It’s almost impossible to get a laugh by self-tickling, says David Robson, and the reason why tells us surprising things about the brain and consciousness.

If you want to probe some of the great mysteries of the human mind, all you need is a duster and your feet. Sit back, take your shoes and socks off, and gently stroke its feathers against your sole. Now ask a friend, parent or child to do the same for you. If you are like most people, you will be left stony-faced by one, but convulsed in a pleasurable agony by the other. How come?

While asleep, people tried to get dream characters to tickle them - that too failed

Once the domain of childhood curiosity, the question of why we can’t tickle ourselves is exciting neuroscientists. “It leads to these bigger questions of consciousness and self-awareness, who we are,” says George Van Doorn at Monash University in Australia. For this reason, they are now going to some – often extreme – lengths to overcome the brain’s barriers and to get people to tickle themselves in the lab.

To understand their interest, consider this: every time your body moves, it creates potentially confusing sensations that could lead you astray in all kinds of ways. Just imagine the chaos if you assumed that someone was fondling or attacking you, every time one of your hands brushed your leg, for example. Being able to differentiate between your movements, and the actions of other people, is therefore a central part of our sense of self and agency – aspects of the psyche that even the most sophisticated robots can’t replicate. And examining these kinds of traits, you want to find an example that is easily replicated in the lab. “Tickling is a nice example because the contrast between ticklish sensations produced by others and the inability to tickle oneself is so clear,” says Jennifer Windt at the Johannes Gutenberg University of Mainz in Germany.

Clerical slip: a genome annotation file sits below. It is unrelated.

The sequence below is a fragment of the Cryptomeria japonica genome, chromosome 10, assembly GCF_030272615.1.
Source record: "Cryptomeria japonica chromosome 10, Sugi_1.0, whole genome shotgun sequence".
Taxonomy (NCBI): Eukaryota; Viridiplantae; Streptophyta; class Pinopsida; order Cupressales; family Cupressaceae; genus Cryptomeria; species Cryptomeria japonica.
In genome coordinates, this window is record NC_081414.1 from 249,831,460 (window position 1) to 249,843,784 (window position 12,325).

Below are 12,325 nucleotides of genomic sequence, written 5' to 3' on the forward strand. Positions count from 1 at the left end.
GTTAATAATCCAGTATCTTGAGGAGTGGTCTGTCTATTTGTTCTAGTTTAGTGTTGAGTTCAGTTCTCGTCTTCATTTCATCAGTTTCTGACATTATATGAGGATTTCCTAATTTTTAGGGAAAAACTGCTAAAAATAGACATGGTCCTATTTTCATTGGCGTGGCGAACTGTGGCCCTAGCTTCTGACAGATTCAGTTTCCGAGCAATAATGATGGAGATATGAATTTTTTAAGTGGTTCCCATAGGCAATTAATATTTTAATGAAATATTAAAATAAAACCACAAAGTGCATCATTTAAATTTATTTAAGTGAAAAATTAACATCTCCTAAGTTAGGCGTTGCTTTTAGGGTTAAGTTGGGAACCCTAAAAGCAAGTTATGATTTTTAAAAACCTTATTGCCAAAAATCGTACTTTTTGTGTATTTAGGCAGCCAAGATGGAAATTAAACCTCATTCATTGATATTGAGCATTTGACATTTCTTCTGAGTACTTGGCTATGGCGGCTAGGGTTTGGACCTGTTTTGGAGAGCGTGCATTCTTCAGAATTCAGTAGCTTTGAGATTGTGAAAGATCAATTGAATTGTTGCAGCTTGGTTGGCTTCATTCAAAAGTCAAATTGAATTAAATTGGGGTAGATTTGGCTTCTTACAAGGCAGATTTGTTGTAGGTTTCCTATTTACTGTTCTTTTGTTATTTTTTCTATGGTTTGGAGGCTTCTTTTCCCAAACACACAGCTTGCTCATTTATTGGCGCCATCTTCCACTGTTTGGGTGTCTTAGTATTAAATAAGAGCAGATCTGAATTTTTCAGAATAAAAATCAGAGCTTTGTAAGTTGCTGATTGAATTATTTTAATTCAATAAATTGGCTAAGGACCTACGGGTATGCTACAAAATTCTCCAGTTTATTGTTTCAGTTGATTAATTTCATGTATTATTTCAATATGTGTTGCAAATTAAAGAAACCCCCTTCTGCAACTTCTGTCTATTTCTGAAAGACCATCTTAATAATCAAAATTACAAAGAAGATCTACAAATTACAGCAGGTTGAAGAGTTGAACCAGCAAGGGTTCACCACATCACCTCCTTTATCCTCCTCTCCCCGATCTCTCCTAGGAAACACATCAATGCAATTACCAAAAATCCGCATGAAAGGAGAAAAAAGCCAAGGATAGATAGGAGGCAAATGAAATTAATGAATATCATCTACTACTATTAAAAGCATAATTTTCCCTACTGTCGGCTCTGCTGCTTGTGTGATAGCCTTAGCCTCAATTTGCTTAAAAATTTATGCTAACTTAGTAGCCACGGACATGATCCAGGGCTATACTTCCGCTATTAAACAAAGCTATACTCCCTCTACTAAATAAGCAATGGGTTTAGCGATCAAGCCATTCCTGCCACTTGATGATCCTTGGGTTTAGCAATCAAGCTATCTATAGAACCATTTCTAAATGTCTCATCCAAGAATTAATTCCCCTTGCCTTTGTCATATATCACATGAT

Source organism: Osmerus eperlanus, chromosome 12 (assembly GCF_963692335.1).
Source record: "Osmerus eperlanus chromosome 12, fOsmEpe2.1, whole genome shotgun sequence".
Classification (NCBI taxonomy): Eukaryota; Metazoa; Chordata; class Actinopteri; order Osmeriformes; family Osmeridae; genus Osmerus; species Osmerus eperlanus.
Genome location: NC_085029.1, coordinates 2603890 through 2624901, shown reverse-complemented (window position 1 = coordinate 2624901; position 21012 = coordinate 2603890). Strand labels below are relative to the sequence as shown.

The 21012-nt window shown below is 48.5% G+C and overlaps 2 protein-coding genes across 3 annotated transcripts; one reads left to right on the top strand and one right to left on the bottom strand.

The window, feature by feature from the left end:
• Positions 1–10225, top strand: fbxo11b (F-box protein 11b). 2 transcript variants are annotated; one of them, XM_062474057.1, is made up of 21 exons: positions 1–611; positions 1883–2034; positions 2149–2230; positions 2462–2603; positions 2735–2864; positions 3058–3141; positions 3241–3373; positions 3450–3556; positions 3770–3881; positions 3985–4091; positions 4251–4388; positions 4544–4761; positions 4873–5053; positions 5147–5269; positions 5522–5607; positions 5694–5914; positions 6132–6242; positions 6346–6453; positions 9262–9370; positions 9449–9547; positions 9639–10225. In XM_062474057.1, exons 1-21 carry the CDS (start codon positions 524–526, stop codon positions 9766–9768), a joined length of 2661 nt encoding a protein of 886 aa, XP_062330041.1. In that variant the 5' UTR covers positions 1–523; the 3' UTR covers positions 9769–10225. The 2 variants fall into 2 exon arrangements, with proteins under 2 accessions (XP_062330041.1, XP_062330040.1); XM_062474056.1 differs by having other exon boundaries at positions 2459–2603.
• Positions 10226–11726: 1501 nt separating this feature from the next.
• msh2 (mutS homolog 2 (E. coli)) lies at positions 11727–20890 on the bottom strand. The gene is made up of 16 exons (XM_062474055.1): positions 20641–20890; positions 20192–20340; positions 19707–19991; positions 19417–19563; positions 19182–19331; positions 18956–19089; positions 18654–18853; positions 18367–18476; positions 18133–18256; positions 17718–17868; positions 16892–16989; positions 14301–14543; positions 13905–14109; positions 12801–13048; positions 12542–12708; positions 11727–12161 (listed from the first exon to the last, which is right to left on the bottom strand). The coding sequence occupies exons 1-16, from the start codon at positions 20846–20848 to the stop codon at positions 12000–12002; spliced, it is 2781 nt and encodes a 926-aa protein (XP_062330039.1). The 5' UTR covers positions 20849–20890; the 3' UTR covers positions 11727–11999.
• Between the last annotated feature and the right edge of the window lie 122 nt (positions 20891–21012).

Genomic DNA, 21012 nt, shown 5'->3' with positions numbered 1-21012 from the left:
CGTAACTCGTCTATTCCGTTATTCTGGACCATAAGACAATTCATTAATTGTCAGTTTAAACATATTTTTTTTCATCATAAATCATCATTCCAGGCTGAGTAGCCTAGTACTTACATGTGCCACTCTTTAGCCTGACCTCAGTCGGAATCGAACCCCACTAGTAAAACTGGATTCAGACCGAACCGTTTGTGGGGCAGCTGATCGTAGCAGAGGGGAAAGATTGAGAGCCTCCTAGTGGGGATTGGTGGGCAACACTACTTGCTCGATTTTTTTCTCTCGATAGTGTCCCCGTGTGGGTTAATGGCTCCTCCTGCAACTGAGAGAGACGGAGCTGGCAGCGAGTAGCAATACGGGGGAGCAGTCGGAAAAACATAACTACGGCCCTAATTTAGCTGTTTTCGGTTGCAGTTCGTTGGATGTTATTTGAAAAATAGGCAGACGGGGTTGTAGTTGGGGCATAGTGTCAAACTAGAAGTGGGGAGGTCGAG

Sarah-Jayne Blakemore, at University College London, was one of the first to investigate the way the brain makes these lightning-fast decisions about the self and others. She scanned subjects’ brains as her colleagues tickled the palms of their hands, and when they attempted to do so themselves. From the resulting brain activity, she concluded that whenever we move our limbs, the brain’s cerebellum produces precise predictions of the body’s movements, and then sends a second shadow signal that damps down activity in the somatosensory cortex – where tactile feelings are processed. The result is that when we tickle ourselves, we don’t feel the sensations with the same intensity as if they had come from someone else, and so we remain calm rather than writhing with that familiar mix of discomfort and pleasure that comes when someone else tickles us.

If that was true, she suspected that there could be ways to fool the process, and allow people to tickle themselves. So she designed a machine that allowed her subjects to move a stick that gently stroked a piece of foam over their palm – sometimes instantaneously, at others with a delay of up to 200 milliseconds. It turned out that the greater the delay, the more ticklish the foam felt, perhaps because the cerebellum’s predictions no longer matched what the person was actually feeling.